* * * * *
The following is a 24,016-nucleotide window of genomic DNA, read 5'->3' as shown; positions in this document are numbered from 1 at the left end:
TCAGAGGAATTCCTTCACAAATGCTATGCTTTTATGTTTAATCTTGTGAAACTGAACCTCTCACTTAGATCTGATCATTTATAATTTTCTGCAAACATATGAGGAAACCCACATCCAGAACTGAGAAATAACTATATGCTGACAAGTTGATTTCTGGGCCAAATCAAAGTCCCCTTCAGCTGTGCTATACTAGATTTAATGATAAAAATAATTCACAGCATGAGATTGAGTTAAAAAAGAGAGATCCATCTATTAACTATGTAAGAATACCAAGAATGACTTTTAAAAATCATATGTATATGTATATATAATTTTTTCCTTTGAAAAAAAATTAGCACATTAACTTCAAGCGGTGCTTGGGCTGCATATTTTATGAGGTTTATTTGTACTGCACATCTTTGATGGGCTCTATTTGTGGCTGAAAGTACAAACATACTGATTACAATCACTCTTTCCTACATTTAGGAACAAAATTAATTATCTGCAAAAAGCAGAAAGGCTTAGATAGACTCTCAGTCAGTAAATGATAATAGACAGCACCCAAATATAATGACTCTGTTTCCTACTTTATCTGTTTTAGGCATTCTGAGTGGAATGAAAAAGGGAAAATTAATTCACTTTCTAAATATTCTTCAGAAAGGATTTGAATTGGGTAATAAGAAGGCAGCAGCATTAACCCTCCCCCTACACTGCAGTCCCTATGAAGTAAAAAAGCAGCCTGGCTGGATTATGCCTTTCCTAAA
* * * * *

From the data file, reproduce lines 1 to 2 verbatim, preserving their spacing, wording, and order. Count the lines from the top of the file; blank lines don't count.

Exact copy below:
The following is a 24,016-nucleotide window of genomic DNA, read 5'->3' as shown; positions in this document are numbered from 1 at the left end:
TCAGAGGAATTCCTTCACAAATGCTATGCTTTTATGTTTAATCTTGTGAAACTGAACCTCTCACTTAGATCTGATCATTTATAATTTTCTGCAAACATATGAGGAAACCCACATCCAGAACTGAGAAATAACTATATGCTGACAAGTTGATTTCTGGGCCAAATCAAAGTCCCCTTCAGCTGTGCTATACTAGATTTAATGATAAAAATAATTCACAGCATGAGATTGAGTTAAAAAAGAGAGATCCATCTATTAACTATGTAAGAATACCAAGAATGACTTTTAAAAATCATATGTATATGTATATATAATTTTTTCCTTTGAAAAAAAATTAGCACATTAACTTCAAGCGGTGCTTGGGCTGCATATTTTATGAGGTTTATTTGTACTGCACATCTTTGATGGGCTCTATTTGTGGCTGAAAGTACAAACATACTGATTACAATCACTCTTTCCTACATTTAGGAACAAAATTAATTATCTGCAAAAAGCAGAAAGGCTTAGATAGACTCTCAGTCAGTAAATGATAATAGACAGCACCCAAATATAATGACTCTGTTTCCTACTTTATCTGTTTTAGGCATTCTGAGTGGAATGAAAAAGGGAAAATTAATTCACTTTCTAAATATTCTTCAGAAAGGATTTGAATTGGGTAATAAGAAGGCAGCAGCATTAACCCTCCCCCTACACTGCAGTCCCTATGAAGTAAAAAAGCAGCCTGGCTGGATTATGCCTTTCCTAAA